Redacteur: Deirdre Meursing



[1] United Nations Department of Economic and Social Affairs. International Migration 2020 Highlights. United Publications,  2020.

[2] United Nations, International Migration.

[3] Maastricht Graduate School on Governance. “Study on migration routes in West and Central Africa: Cote d’Ivoire Migration Profile.” 2017. Retrieved from:

[4] The World Bank. “GDP growth (annual percent) – Cote d’Ivoire.” Accessed December 2022.

[5] Maastricht Graduate School on Governance, Study on migration routes.

[6] Halfacree, K., & Rivera, M. J. “Moving to the countryside …. And staying. Lives beyond representations.” Sociologia Ruralis, 52 no. 1 (2012):  92– 114.

[7] Maastricht Graduate School on Governance, Study on migration routes, 7.

[8] UN High Commissioner for Refugees (UNHCR). “West Africa as a Migration and Protection Area.” November 2008.

[9] Flahaux, M. & de Haas, H. African migration: trends, patterns, drivers. Comparative Migration Studies, 4, no. 1 (2016): 1-25;  UNHCR Regional Representation for West Africa. “Cote d’Ivoire.” August 2017. Retrieved from:

[10] Massey, D., Arango, J., Hugo, G., Kouaouci, A., Pellegrino, A., & Taylor, J. “Theories of International Migration: A Review and Appraisal.” Population and Development Review, 19, no. 3 (1993): 431-466.

[11] De Haas, H. “Turning the Tide? Why Development Will Not Stop Migration.” Development & Change, 38, no. 5 (2007): 819-841.

[12] Bakewell, O., De Haas, H. Castles, S. Vezzoli, S. Jónsson, G. “South-South Migration and Human Development: Reflections on African Experiences.” IMI Working Paper Series, no 15 (2019); De Haas, Turning the Tide?, 810-841.

[13] Van Mil, S. “Exploring the Immobility Side of Migration: Analysing the Case of Côte d’Ivoire.” Bachelor Thesis, unpublished, 2020.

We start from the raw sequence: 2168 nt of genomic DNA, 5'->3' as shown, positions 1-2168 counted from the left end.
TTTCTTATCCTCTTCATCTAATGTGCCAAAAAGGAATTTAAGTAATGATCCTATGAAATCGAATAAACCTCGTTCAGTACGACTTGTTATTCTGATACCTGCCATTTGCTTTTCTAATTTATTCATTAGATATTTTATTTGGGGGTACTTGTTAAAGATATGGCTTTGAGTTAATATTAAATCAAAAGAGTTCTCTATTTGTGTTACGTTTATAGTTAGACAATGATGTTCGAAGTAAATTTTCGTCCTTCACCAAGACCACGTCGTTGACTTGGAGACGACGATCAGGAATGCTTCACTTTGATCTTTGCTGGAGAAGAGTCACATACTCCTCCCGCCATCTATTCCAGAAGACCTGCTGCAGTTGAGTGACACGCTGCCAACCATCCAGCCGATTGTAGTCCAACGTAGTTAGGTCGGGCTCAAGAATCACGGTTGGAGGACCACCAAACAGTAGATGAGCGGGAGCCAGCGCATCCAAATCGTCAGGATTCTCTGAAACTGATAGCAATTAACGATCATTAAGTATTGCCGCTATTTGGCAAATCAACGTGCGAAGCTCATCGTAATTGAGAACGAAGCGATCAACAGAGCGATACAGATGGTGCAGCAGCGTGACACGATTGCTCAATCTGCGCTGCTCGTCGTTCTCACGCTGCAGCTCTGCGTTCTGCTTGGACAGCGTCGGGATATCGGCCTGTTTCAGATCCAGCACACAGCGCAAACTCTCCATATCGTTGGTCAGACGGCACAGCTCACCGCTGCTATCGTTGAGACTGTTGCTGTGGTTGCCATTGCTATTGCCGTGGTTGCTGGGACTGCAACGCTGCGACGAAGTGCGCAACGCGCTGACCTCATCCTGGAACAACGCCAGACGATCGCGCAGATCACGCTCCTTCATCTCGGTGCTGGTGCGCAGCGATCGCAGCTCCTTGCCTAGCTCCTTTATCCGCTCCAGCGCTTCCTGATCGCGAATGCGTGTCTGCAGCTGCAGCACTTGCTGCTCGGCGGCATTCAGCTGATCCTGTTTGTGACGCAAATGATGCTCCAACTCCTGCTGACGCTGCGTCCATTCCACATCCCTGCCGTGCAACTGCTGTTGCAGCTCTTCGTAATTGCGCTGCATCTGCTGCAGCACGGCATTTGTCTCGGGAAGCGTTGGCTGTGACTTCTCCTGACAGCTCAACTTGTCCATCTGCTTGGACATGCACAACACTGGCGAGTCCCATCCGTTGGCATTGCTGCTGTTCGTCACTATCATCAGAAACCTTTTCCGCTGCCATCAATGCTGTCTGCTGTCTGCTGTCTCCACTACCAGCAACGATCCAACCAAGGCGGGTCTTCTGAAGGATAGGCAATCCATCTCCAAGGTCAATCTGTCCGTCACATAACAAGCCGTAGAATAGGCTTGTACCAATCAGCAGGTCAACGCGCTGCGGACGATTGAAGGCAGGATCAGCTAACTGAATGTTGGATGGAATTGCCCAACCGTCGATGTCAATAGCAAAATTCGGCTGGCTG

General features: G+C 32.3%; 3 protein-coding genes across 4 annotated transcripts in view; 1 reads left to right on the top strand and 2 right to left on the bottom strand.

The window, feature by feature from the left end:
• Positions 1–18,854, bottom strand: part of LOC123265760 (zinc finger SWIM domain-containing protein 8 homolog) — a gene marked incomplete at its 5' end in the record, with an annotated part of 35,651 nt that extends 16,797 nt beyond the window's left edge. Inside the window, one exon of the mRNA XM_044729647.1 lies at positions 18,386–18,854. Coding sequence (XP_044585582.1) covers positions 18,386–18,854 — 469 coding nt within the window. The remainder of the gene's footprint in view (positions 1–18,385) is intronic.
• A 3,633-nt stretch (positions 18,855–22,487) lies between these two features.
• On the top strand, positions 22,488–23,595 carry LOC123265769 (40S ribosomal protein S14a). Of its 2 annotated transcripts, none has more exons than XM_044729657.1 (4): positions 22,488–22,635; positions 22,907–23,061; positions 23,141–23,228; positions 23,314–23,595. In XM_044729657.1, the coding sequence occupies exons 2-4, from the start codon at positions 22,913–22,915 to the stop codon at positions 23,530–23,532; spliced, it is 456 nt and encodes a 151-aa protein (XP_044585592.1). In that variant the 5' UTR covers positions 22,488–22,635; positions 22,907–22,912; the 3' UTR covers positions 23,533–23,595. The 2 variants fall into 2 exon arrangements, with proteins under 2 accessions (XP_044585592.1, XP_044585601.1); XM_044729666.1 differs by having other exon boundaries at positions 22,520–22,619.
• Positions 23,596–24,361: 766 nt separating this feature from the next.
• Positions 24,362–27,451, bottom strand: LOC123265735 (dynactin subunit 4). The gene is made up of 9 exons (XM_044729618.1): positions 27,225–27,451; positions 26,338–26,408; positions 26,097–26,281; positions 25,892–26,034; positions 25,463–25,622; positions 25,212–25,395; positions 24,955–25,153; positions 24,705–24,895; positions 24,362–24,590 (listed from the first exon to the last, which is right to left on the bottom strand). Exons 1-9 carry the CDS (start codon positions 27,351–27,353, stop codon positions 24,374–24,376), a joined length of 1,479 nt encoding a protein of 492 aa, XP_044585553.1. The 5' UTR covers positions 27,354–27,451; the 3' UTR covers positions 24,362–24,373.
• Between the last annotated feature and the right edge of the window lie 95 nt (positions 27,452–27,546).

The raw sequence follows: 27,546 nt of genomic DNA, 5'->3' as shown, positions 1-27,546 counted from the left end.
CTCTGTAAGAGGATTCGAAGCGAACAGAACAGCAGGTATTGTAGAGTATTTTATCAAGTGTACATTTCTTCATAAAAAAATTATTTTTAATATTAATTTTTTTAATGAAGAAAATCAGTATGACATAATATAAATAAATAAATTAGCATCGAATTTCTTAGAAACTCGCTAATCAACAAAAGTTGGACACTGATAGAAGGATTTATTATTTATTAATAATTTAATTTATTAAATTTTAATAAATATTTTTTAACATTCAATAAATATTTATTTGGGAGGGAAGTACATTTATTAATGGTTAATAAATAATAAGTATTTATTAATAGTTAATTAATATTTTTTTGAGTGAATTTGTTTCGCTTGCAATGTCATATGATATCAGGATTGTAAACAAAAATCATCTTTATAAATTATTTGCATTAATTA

[14] Van Mil, Exploring the immobility side of migration.

[15] Raleigh, C. (2001). “The search for safety: The effects of conflict, poverty and ecological influences on migration in the developing world.” Global Environmental Change, 21, no. 1 (2001): 82-93.

[16] Black, R., Bennett, R., Thomas, S., & Beddington, J. “Climate Change: Migration as Adaptation.” Nature, 478 (2011): 447–49.

[17] Dimant, E., Krieger, T., Meierrieks, D. The Effect of Corruption on Migration 1985-2000. Applied Economics Letters, 20, no. 13 (2013): 1270-1274.; Proprawe, M. “On the relationship between corruption and migration: empirical evidence from a gravity model of migration.” In: Public Choice, 163 (2015): 337–354.

[18] Proprawe, On the relationship between corruption and migration, 337-354.

[19] Bohra-Mishra P, Massey DS. “Individual decisions to migrate during civil conflict. Demography 48, no. 2 (2011): 401–424.

[20] Van Mil, Exploring the immobility side of migration.

[21] Van Mil, Exploring the immobility side of migration.


Figure 1: United Nations Department of Economic and Social Affairs. International Migration 2020 Highlights. United Publications,  2020.

Stéphanie van Mill achieved her bachelor’s degree in Political Science: International Relations and Organisation at Leiden University in 2020. To do so, she wrote a thesis called ‘Exploring the Immobility side of Migration: Analysing the Case of Côte d’Ivoire’. Her thesis was nominated for the ‘best thesis’ prize of all graduates of the degree Politicology in its year. Last year she also achieved a master in International Public Management and Public Policy at the Erasmus University Rotterdam. There, she wrote a thesis about the effects of human rights violations around FDI. She is currently studying at the University of Geneva where she’s focussing on themes such as sustainability, human rights and enterprising in an internationally responsible way.